UPDATE: The real update is there has yet to be an update. We — and others — haven’t heard back from Mattel yet, despite increasing negative reviews of the book. SECOND UPDATE: Mattel has responded to the book’s critics.
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It’s taken the media at large many months to catch on, but Amazon reviewers have been up in arms over a book from Mattel’s “I Can Be” Barbie series, I Can Be A Computer Engineer (Mattel created a Computer Engineer Barbie in 2010 as well) for months now. Why? Because Barbie doesn’t seem to actually do anything a computer engineer does, only has the skills to design a game and needs the help of men to code it and heck, she can’t even reboot her computer right.
Let’s set the scene, as noted by Pamie.com yesterday and subsequently posted to Reddit: Barbie is working on her laptop one morning, eating yogurt as one does in front of computers, and Skipper asks what she’s up to. She’s busy computering, it seems.
“I’m designing a game that shows kids how computers work,” explains Barbie. “You can make a robot puppy do cute tricks by matching up colored blocks!”
Right on, girl power! Wait — designing adorable puppies is one thing, but they need to be coded.
“Your robot puppy is so sweet,” says Skipper. “Can I play your game?”
“I’m only creating the design ideas,” Barbie says, laughing. “I’ll need Steven and Brian’s help to turn it into a real game!”
She then proceeds to give her computer a virus while failing to email her design ideas to the boys who must help her, and can’t figure out to reboot her computer. If that’s not bad enough, she also puts a virus on Skipper’s laptop, losing all her important homework files.
And yes, there’s more — a whole lot, including a scene where the boys tell Barbie she can fix things faster if they help, and the end where Barbie takes the credit for all the work she didn’t do and gets extra credit to boot: ” ‘I guess I can be a computer engineer!” says Barbie happily.’ ”
Those are not the messages parents say they want their daughters to hear, as reviewers have been noting on the Amazon reviews of the book since January. It’s part of a two-pack offering along with I Can Be An Actress.
Of course there’s been an avalanche of negative reviews since yesterday, but the bad reviews stretch back 11 months.
January 31, 2014:
I found the sexist drivel that this book portays[sic] to be especially inflammatory, so much so that I’ve placed it near my fireplace for emergency use during a power outage. The demeaning words add extra fuel as they certainly come from the fire of hell itself.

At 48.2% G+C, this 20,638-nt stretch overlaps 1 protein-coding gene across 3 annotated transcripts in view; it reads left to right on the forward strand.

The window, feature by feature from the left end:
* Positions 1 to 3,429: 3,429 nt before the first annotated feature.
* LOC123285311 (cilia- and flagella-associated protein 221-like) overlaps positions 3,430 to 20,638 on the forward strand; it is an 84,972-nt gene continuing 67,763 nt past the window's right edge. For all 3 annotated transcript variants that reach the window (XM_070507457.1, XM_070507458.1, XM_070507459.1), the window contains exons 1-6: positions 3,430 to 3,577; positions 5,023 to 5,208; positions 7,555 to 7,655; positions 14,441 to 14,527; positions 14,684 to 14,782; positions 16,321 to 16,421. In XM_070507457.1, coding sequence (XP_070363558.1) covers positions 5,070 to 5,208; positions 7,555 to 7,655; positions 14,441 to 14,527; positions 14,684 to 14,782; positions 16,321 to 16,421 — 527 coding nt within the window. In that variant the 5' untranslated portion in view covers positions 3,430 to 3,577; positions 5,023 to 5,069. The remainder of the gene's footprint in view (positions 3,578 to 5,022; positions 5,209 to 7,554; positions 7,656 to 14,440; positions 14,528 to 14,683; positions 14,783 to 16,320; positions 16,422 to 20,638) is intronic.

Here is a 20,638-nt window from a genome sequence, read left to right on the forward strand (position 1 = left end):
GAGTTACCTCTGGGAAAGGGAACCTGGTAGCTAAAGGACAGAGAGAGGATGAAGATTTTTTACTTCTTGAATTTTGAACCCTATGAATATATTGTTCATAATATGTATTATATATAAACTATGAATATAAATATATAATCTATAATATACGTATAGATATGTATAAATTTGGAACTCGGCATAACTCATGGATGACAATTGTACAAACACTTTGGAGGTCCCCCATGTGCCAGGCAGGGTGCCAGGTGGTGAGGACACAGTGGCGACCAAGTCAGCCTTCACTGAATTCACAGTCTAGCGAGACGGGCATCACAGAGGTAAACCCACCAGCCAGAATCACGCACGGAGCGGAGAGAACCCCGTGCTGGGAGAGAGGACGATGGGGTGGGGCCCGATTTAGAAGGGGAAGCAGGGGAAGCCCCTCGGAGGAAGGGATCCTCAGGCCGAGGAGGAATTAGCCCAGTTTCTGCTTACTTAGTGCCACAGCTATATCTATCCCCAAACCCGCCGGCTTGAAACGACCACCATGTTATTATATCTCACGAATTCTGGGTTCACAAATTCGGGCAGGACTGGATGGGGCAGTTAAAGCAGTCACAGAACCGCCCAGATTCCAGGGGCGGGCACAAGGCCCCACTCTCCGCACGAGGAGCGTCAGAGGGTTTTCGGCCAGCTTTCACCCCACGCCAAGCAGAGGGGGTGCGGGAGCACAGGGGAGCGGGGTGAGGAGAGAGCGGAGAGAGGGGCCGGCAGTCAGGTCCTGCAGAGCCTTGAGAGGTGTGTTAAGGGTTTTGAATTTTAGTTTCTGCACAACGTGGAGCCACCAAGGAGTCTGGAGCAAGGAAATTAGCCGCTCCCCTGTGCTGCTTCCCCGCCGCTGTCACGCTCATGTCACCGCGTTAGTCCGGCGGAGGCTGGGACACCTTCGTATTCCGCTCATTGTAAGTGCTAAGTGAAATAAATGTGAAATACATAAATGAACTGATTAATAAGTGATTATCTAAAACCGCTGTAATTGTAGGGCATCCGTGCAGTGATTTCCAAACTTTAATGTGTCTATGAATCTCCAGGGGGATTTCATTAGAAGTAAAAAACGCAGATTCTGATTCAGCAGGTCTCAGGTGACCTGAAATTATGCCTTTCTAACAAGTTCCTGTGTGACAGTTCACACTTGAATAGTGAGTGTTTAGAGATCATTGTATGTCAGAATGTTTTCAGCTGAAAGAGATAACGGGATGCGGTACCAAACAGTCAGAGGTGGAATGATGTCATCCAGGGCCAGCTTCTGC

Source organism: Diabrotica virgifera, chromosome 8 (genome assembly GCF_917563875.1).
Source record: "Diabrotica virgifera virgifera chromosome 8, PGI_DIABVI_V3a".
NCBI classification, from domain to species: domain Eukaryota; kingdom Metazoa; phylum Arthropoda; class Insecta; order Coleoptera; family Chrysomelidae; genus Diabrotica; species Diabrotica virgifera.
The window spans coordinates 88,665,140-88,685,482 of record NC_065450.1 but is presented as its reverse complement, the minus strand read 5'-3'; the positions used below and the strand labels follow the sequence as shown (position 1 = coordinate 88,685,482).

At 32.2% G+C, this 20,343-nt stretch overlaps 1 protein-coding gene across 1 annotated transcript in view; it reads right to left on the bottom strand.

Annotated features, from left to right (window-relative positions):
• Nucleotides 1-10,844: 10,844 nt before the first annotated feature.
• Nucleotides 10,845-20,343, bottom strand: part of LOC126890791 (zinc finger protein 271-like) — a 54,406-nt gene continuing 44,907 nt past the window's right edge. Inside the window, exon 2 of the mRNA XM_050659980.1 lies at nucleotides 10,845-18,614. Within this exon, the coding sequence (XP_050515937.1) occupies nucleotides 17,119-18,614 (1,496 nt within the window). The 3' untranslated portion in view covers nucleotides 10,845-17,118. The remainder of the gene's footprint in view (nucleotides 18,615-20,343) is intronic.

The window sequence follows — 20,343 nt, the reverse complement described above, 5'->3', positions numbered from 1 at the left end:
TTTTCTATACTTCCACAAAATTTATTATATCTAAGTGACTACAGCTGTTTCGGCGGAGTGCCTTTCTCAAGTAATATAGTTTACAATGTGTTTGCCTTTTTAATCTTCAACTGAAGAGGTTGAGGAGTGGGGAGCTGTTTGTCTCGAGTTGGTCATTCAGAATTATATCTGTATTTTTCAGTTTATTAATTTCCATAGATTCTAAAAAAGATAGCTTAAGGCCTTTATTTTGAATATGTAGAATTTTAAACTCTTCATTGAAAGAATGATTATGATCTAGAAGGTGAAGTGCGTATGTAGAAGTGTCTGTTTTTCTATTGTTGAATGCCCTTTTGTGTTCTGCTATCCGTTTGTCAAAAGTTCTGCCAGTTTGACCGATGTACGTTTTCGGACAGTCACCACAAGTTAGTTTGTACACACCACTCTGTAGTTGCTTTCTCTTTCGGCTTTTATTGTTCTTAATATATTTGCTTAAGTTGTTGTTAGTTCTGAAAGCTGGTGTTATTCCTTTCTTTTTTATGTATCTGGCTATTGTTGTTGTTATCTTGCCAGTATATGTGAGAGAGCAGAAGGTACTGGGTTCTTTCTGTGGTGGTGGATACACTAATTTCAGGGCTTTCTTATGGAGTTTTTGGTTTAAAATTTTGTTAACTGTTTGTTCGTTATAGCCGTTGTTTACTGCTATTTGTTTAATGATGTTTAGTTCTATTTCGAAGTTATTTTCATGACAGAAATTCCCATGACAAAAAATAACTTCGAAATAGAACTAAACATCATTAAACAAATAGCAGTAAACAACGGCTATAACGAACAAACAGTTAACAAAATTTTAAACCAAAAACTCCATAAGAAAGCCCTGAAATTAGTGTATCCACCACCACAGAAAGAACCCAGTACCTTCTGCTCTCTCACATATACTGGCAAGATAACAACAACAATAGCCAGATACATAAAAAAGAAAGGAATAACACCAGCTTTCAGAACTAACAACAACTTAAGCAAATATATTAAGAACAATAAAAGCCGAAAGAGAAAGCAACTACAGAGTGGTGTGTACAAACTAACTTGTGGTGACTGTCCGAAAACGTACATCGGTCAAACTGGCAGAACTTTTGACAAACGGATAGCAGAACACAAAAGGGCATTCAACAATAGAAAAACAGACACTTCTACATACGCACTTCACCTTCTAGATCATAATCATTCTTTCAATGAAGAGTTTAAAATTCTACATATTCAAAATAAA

Also wonderful for starting your backyard grill.
February 11, 2014:
I just read this book, and it’s incomprehensible how misogynistic it is. I wouldn’t be surprised if it got removed from the shelves soon.
Still on virtual shelves by February 13, 2014:
An appalling representation of how women act in the world of technology.
Lessons you learn from “I Can Be a Computer Engineer”:
A girl needs a boy to do anything of value.
Women are not able to fix their own computer problems.
Girls need boys to do their work for them but can simply take the credit and no one will worry about who really did the work since, duh! a girl couldn’t have done it by herself.
Basically this book enforces all the bad stereotypes about women/girls not being capable enough to compete with men/boys when it comes to careers in technology. Fantastic.
November 17, 2014, people are catching on even more:
To add insult to misogynist injury, the depiction of “computer engineer” has nothing to do with either engineering or computer science. As far as I can tell, this story seems to think “computer engineer” means being utterly ignorant of how computers work, and not actually using them to write software.
Do your daughter a favor, and just download the past year of @SwiftOnSecurity’s tweets, instead. She’ll learn far more about computer security, engineering, and girl power from a real fake girl than from this waste of tree carcasses.
Which brings us to today:
Wow, and here to think I’ve been foolish enough to do my own work all these years when I could have just found some boys to do it for me. Where were Steven and Brian when I had to write my dissertation?
Seriously, with all the hard work so many are putting in to make sure that girls know that computing can be a great career for them it’s absolutely appalling to see something like this out there to reinforce the gender stereotypes.
I wish I could say this is the first time we’ve seen a major company send a message like this, but of course there was “Math is hard” Barbie, followed by a slew of bad retailer decisions that, intentionally or not, tell girls they can’t do something boys can do, or should like only stereotypically girl things like shopping and the color pink.
We’ve reached out to Mattel for comment and will update this post if we get a response.